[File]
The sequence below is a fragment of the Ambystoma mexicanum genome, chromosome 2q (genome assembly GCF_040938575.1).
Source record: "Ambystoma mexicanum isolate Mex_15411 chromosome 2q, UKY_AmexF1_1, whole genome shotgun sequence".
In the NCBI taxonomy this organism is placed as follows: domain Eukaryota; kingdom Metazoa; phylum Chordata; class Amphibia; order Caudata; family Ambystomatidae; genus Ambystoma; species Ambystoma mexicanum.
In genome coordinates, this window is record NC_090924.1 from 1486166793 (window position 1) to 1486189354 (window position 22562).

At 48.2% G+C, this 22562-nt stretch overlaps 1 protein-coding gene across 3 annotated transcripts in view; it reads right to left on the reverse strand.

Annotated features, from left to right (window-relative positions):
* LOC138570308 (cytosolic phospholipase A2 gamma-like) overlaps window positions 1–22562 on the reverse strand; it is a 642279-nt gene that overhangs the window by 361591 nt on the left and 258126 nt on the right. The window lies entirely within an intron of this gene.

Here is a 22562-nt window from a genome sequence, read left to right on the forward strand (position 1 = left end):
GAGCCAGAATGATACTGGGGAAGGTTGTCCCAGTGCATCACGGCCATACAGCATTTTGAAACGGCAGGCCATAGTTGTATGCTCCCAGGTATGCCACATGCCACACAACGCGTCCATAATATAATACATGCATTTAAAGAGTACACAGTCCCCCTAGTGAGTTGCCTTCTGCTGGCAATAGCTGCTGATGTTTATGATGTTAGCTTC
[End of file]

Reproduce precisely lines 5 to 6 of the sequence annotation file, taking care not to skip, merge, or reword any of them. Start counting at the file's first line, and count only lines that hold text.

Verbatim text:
At 48.2% G+C, this 22562-nt stretch overlaps 1 protein-coding gene across 3 annotated transcripts in view; it reads right to left on the reverse strand.

Annotated features, from left to right (window-relative positions):